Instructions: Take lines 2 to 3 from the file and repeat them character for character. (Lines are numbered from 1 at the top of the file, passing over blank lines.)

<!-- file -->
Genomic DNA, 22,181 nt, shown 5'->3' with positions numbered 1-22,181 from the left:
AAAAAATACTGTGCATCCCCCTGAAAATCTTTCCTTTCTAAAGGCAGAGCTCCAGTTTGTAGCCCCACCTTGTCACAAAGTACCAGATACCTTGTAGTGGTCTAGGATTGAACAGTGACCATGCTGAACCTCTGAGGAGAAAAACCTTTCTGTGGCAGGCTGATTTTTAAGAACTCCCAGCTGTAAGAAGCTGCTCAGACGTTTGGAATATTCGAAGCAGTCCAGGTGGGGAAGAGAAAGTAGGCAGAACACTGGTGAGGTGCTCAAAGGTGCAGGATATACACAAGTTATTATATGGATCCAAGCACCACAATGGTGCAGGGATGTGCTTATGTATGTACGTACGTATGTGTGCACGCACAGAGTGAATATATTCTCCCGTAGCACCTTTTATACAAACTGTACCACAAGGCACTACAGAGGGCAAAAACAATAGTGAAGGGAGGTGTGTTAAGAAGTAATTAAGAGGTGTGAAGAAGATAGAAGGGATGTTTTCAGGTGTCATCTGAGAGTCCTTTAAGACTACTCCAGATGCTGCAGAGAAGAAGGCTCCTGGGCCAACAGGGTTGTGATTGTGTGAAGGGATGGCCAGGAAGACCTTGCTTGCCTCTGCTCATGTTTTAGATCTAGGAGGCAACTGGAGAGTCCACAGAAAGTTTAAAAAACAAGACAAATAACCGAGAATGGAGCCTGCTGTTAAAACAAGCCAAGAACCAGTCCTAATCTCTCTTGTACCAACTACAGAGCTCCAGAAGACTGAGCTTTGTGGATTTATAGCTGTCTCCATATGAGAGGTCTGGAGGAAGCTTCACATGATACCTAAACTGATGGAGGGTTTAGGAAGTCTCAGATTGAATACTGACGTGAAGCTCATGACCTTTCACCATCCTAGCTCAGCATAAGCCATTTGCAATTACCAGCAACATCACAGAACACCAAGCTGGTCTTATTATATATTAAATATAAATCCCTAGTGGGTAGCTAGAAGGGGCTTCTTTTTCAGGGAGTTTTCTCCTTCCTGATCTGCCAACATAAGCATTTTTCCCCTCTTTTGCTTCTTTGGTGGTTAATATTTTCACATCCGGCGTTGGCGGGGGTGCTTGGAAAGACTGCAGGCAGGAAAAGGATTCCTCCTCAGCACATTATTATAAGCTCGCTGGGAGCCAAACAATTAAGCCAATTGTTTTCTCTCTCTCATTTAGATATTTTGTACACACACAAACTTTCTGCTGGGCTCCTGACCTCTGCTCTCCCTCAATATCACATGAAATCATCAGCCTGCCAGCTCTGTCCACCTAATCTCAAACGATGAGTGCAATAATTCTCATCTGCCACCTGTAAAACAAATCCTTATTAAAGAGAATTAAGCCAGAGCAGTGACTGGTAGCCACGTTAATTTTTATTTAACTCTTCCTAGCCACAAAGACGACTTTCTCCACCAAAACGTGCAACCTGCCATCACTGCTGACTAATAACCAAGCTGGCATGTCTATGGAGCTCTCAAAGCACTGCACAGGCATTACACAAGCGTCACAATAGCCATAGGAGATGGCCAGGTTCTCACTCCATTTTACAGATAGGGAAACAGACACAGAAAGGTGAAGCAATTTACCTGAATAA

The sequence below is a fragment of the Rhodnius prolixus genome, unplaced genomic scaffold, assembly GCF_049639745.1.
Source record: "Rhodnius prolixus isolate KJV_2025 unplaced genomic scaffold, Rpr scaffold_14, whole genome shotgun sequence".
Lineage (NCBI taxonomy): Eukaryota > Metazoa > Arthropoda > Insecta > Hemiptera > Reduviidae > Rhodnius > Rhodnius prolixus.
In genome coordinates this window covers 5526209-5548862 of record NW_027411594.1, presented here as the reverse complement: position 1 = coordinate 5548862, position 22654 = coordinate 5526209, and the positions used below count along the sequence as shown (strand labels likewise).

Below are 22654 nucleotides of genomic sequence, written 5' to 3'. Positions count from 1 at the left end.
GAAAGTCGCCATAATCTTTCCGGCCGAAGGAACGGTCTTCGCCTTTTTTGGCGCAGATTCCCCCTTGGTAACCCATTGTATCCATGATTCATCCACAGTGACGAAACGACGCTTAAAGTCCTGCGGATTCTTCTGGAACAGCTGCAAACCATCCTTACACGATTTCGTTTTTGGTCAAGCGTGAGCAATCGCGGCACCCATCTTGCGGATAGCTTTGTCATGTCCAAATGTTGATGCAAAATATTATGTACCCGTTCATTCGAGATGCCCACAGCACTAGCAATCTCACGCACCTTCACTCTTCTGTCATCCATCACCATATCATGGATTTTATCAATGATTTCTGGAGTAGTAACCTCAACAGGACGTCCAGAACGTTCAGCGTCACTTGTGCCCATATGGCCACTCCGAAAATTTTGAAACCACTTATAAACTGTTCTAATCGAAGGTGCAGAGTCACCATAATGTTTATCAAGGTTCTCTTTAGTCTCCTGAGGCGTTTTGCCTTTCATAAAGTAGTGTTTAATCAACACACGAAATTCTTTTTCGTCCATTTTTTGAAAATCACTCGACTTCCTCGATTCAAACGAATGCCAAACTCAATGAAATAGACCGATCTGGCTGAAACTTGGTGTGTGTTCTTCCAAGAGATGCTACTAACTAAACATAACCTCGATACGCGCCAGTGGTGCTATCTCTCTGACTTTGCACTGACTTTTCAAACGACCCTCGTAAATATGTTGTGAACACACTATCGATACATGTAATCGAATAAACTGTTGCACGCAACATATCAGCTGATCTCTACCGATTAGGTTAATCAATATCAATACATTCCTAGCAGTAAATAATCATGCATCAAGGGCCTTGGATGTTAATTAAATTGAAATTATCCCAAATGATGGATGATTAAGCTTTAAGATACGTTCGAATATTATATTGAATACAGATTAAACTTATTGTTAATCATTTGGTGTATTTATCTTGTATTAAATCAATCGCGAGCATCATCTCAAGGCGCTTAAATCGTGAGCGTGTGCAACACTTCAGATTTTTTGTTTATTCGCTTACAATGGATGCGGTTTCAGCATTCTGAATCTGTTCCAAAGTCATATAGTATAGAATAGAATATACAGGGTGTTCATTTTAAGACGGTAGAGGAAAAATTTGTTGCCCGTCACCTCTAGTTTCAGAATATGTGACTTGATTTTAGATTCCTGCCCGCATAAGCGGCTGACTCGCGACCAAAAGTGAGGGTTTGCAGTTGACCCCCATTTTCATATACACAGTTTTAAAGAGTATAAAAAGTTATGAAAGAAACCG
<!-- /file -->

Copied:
AAAAAATACTGTGCATCCCCCTGAAAATCTTTCCTTTCTAAAGGCAGAGCTCCAGTTTGTAGCCCCACCTTGTCACAAAGTACCAGATACCTTGTAGTGGTCTAGGATTGAACAGTGACCATGCTGAACCTCTGAGGAGAAAAACCTTTCTGTGGCAGGCTGATTTTTAAGAACTCCCAGCTGTAAGAAGCTGCTCAGACGTTTGGAATATTCGAAGCAGTCCAGGTGGGGAAGAGAAAGTAGGCAGAACACTGGTGAGGTGCTCAAAGGTGCAGGATATACACAAGTTATTATATGGATCCAAGCACCACAATGGTGCAGGGATGTGCTTATGTATGTACGTACGTATGTGTGCACGCACAGAGTGAATATATTCTCCCGTAGCACCTTTTATACAAACTGTACCACAAGGCACTACAGAGGGCAAAAACAATAGTGAAGGGAGGTGTGTTAAGAAGTAATTAAGAGGTGTGAAGAAGATAGAAGGGATGTTTTCAGGTGTCATCTGAGAGTCCTTTAAGACTACTCCAGATGCTGCAGAGAAGAAGGCTCCTGGGCCAACAGGGTTGTGATTGTGTGAAGGGATGGCCAGGAAGACCTTGCTTGCCTCTGCTCATGTTTTAGATCTAGGAGGCAACTGGAGAGTCCACAGAAAGTTTAAAAAACAAGACAAATAACCGAGAATGGAGCCTGCTGTTAAAACAAGCCAAGAACCAGTCCTAATCTCTCTTGTACCAACTACAGAGCTCCAGAAGACTGAGCTTTGTGGATTTATAGCTGTCTCCATATGAGAGGTCTGGAGGAAGCTTCACATGATACCTAAACTGATGGAGGGTTTAGGAAGTCTCAGATTGAATACTGACGTGAAGCTCATGACCTTTCACCATCCTAGCTCAGCATAAGCCATTTGCAATTACCAGCAACATCACAGAACACCAAGCTGGTCTTATTATATATTAAATATAAATCCCTAGTGGGTAGCTAGAAGGGGCTTCTTTTTCAGGGAGTTTTCTCCTTCCTGATCTGCCAACATAAGCATTTTTCCCCTCTTTTGCTTCTTTGGTGGTTAATATTTTCACATCCGGCGTTGGCGGGGGTGCTTGGAAAGACTGCAGGCAGGAAAAGGATTCCTCCTCAGCACATTATTATAAGCTCGCTGGGAGCCAAACAATTAAGCCAATTGTTTTCTCTCTCTCATTTAGATATTTTGTACACACACAAACTTTCTGCTGGGCTCCTGACCTCTGCTCTCCCTCAATATCACATGAAATCATCAGCCTGCCAGCTCTGTCCACCTAATCTCAAACGATGAGTGCAATAATTCTCATCTGCCACCTGTAAAACAAATCCTTATTAAAGAGAATTAAGCCAGAGCAGTGACTGGTAGCCACGTTAATTTTTATTTAACTCTTCCTAGCCACAAAGACGACTTTCTCCACCAAAACGTGCAACCTGCCATCACTGCTGACTAATAACCAAGCTGGCATGTCTATGGAGCTCTCAAAGCACTGCACAGGCATTACACAAGCGTCACAATAGCCATAGGAGATGGCCAGGTTCTCACTCCATTTTACAGATAGGGAAACAGACACAGAAAGGTGAAGCAATTTACCTGAATAA

The sequence below is a fragment of the Rhodnius prolixus genome, unplaced genomic scaffold, assembly GCF_049639745.1.